Header
  
Canterbury
 

Canterbury, St Margaret


Photo: Richard C Offen, 6 Apr 2007

  • Formerly ring of 3, tenor 6-3-0
  • Formerly ring of 3, tenor 6-3-0. Transferred to Canterbury (St Peter), Newchurch & Droxford, Hants.
  • Grid Ref: TR149577
  • Rung from: Upstairs Ringing Room
  • Frame: Locally made in c.1625 thought to be still in situ.

Prior to 1968

Bell Weight
(most recent)
DiameterNoteDateFounderRetunedFate
Treble (of 3)3-2-1127"D1903Samuel B. GoslinNeverTransferred to St Peter's
2nd (of 3)5-0-429½"C1625Joseph HatchNeverRecast 4-2-1 and transferred to Droxford, Herts
Tenor (of 3)6-3-032½"B♭1625Joseph HatchNeverRecast 4-1-15 and transferred to Newchurch, Kent.

Prior to 1903

Bell Weight
(most recent)
DiameterNoteDateFounderRetunedFate
Treble (of 3)3½ cwt approx.27"D1599Thomas HatchNeverRecast in 1903

The dispersed bells

Bell Weight
(most recent)
DiameterNoteDateFounderRetunedFate
13-1-2227"D1903Samuel B. Goslin1968 Whitechapel Bell Foundry
24-2-129½"1968John Taylor & Co.Never
34-1-1532½"1968WhitechapelNever

History

1552 Record of 3 bells and a sanctus bell in the tower. The sanctus has subsequently disappeared without trace.
1599 Treble (of 3) recast by Thomas Hatch. "We presented that our bells are broken and cannot conveniently be rung, also our bells do want ropes. The befrie lofts are at reparaciouns and also there wanteth a ladder to go into the roomes where the bells do hange as heretofore there hath been."
1625 2nd and tenor (of 3) recast by Joseph Hatch.
1793 Record of 3 bells with their inscriptions (Cozens). [1]
1850 New spiral stair turret built and ringers moved upstairs. It was reported that the condition of the bells was so bad that two boys had been injured in swinging them, and that the treble was cracked.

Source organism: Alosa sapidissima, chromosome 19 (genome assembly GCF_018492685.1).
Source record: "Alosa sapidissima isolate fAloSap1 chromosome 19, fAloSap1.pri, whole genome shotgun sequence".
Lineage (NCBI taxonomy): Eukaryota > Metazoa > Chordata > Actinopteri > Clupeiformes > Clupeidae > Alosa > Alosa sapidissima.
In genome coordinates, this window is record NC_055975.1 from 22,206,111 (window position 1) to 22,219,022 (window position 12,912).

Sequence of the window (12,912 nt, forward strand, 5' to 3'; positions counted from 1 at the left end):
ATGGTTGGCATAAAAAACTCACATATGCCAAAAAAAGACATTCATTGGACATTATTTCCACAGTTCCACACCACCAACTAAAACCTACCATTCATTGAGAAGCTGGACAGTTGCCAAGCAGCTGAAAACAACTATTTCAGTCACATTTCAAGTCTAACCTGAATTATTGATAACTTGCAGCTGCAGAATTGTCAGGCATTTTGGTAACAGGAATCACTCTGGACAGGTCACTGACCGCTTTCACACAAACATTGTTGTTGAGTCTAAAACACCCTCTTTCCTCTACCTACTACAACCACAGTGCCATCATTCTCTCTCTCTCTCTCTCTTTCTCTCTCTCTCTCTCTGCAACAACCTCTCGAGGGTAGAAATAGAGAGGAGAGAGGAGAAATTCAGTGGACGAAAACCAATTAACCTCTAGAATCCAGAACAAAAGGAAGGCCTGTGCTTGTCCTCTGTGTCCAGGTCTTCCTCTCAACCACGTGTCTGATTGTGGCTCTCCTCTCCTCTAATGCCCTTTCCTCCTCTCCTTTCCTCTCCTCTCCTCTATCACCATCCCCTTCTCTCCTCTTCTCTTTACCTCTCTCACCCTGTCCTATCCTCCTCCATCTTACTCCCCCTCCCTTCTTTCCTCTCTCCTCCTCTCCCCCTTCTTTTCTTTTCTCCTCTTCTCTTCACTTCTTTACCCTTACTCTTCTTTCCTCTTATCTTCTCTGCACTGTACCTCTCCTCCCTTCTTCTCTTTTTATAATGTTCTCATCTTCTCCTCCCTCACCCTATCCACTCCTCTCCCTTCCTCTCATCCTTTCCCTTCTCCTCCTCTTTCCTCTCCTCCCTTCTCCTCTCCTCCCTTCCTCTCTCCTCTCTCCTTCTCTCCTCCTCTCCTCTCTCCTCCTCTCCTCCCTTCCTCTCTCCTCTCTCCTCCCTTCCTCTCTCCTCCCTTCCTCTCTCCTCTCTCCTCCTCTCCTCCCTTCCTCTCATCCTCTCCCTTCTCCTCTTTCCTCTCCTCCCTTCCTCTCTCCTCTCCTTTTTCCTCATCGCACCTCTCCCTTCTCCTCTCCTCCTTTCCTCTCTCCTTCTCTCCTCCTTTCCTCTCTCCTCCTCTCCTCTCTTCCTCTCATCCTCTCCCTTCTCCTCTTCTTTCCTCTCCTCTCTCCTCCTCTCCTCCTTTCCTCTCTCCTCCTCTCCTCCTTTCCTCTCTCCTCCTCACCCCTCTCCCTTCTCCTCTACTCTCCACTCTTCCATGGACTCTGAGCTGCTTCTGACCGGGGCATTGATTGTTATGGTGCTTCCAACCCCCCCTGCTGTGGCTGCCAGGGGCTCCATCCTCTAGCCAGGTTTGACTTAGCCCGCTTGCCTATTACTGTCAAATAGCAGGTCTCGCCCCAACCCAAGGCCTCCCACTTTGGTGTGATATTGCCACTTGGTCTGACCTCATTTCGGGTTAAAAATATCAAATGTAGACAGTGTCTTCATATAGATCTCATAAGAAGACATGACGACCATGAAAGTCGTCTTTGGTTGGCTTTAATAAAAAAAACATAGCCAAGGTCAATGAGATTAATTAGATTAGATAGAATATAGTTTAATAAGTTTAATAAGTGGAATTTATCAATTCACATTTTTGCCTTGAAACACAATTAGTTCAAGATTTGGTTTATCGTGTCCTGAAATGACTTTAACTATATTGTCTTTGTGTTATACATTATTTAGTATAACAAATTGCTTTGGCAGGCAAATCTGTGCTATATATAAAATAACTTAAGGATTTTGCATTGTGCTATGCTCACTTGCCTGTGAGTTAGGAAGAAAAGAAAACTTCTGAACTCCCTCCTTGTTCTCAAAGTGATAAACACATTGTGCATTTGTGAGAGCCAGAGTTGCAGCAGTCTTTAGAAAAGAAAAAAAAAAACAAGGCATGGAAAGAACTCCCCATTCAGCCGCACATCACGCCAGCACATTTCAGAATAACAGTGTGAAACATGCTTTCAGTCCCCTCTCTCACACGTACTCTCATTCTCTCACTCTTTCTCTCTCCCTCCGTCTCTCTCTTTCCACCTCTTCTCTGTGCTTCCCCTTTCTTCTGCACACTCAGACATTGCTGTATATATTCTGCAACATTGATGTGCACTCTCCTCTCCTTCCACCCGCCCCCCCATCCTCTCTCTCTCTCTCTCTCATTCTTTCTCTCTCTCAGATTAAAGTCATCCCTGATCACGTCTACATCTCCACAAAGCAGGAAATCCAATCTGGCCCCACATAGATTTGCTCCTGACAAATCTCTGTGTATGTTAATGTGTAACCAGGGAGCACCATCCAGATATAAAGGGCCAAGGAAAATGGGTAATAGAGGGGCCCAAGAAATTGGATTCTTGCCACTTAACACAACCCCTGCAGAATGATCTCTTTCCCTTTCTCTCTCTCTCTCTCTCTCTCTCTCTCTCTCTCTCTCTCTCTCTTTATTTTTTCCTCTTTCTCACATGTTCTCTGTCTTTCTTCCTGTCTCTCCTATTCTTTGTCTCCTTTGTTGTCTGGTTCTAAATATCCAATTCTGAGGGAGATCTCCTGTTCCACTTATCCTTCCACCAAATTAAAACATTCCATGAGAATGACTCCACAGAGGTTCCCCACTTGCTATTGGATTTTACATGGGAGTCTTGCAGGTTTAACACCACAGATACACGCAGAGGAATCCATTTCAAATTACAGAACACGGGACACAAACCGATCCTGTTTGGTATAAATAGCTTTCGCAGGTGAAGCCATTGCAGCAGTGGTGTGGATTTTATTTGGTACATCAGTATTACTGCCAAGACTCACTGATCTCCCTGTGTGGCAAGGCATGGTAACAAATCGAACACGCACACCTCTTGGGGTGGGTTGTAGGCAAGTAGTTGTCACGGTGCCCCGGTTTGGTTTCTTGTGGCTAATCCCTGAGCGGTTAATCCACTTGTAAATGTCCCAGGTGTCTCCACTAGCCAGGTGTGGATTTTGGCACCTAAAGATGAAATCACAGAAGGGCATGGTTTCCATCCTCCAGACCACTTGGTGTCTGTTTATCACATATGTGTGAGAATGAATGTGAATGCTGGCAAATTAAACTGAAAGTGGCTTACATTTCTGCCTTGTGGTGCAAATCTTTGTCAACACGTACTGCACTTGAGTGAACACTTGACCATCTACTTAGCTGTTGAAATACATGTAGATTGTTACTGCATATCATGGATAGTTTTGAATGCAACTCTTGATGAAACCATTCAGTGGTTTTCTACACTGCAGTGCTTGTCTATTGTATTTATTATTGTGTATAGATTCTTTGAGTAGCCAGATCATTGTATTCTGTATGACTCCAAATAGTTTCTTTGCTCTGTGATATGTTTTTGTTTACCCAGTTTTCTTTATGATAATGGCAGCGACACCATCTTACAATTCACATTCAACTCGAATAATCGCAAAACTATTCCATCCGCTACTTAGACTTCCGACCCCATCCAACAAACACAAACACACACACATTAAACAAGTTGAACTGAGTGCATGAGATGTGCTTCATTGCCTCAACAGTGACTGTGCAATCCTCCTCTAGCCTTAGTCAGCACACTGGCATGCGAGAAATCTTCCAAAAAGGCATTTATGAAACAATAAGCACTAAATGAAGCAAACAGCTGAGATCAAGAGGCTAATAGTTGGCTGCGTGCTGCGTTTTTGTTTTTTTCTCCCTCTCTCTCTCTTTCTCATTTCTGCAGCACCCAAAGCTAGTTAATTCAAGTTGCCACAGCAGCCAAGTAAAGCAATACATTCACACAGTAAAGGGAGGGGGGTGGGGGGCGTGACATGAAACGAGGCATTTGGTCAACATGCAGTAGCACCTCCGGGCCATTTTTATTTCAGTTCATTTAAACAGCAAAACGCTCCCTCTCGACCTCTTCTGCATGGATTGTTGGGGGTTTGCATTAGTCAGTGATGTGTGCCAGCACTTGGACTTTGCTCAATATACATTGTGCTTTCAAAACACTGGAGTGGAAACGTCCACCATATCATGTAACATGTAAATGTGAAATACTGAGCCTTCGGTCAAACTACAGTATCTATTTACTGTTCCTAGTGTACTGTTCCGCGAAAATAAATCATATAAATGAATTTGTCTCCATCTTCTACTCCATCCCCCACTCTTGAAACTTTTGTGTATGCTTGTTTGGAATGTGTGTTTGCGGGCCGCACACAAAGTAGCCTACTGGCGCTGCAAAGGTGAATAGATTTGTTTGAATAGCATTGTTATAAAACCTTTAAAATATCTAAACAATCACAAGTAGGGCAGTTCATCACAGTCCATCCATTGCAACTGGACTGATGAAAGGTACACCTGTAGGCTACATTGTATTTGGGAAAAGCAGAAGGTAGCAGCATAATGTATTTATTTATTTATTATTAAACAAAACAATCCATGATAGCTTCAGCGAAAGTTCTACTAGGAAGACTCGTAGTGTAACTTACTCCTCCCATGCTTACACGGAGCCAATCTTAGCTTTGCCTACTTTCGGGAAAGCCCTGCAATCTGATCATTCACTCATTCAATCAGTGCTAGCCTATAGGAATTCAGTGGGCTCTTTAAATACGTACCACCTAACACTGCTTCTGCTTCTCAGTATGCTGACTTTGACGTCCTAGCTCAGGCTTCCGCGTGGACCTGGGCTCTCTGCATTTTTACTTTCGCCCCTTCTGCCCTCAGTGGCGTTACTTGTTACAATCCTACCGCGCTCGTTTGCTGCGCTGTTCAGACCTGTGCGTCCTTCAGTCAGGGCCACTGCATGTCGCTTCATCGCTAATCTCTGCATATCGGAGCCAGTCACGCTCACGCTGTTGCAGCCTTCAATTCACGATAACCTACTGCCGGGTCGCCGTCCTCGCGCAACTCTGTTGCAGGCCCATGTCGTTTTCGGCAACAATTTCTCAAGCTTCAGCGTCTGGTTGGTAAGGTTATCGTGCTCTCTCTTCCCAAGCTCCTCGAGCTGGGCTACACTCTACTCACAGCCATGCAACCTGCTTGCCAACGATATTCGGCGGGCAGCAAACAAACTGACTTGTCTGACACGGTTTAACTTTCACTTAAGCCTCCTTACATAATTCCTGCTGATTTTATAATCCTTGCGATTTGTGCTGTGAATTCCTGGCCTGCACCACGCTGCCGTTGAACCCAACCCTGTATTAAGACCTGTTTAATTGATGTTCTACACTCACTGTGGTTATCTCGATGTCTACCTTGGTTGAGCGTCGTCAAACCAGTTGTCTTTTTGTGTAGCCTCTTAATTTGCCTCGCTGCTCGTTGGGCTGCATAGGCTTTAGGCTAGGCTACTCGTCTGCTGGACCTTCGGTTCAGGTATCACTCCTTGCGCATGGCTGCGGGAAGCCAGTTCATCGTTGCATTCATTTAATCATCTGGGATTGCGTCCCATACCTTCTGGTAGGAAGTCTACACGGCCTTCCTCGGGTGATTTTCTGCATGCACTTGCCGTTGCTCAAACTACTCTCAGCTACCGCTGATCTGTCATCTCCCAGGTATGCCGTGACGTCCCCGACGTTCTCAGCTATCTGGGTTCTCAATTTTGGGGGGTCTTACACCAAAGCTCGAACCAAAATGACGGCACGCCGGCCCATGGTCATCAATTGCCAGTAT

1903 The cracked treble was recast by Samuel Goslin, who also rehung the other bells (tenor for ringing, others for swing chiming). The treble broke in half as it was being lowered. Chiming apparatus was installed.
1942 Church damaged by bombing.
1956 Church reopened as a centre and church for the deaf.
1968 Bells removed from the church. The treble was tuned & went to St Peter's, Canterbury (as the treble of 4), the middle bell recast & sent to Droxford, Hants as a treble to augment the 4 to 5, the tenor was recast as a treble to augment the 5 at Newchurch.
c 1985 The church was closed and refurbished as "The Canterbury Tales" tourist and heritage centre.
2020 "The Canterbury Tales" closed down, the church reverted to the Diocese.
[1] The church consists of three ailes, with a low square tower at the West end of the South aile, in which are three bells. On the 1st, several initials, 1599, 2d, "Josephvs Hatch me fecit, 1625." 3d, Ditto. (A Tour the the Isle of Thanet and Some other Parts of East Kent, Cozens, Zechariah, 1793)

Gallery


The former treble bell, now at St Peter's, Canterbury. (Photo Nov. 1968)
Photo: David Cawley

The tenor bell complete with Mr Goslin's iron stay and latchet slider.
Photo: David Cawley

The treble and tenor on the floor, Nov. 1968. The wheel in the background has been converted into a coathanger at St Alphege, Whitstable.
Photo: David Cawley

The second bell on the lorry leaving the church.
Photo: David Cawley

Drawings of the Frame


NS Elevation of the frame. The west and east ends are at the top (left to right) with the 3rd post along having been renewed. The chiming hammers are to the north (dated 1903).
Photo: David Cawley drawing, 1968

West and East elevations. North is to the left, South to the right.
Photo: David Cawley drawing, 1968

Plan of the belfry.
Photo: David Cawley drawing, 1968

Pictures of the church


Old photograph of the church.
Photo: David Cawley

The church as appearing in 2020.
Photo: Dickon R Love, 11 Sept 2020

Access to the tower is via a small external door. David Cawley is pictured here trying it.
Photo: Dickon R Love, 11 Sept 2020

View of the church from the churchyard.
Photo: Dickon R Love, 11 Sept 2020

The St Margaret's churchyard in 2020 - an amazing piece of rough ground in the City Centre. Beyond the wooden fence is the churchyard of St Mary Breadman, still extant.
Photo: Dickon R Love, 11 Sept 2020


Love's Guide to the Church Bells of Kent Page updated: 18 December 2020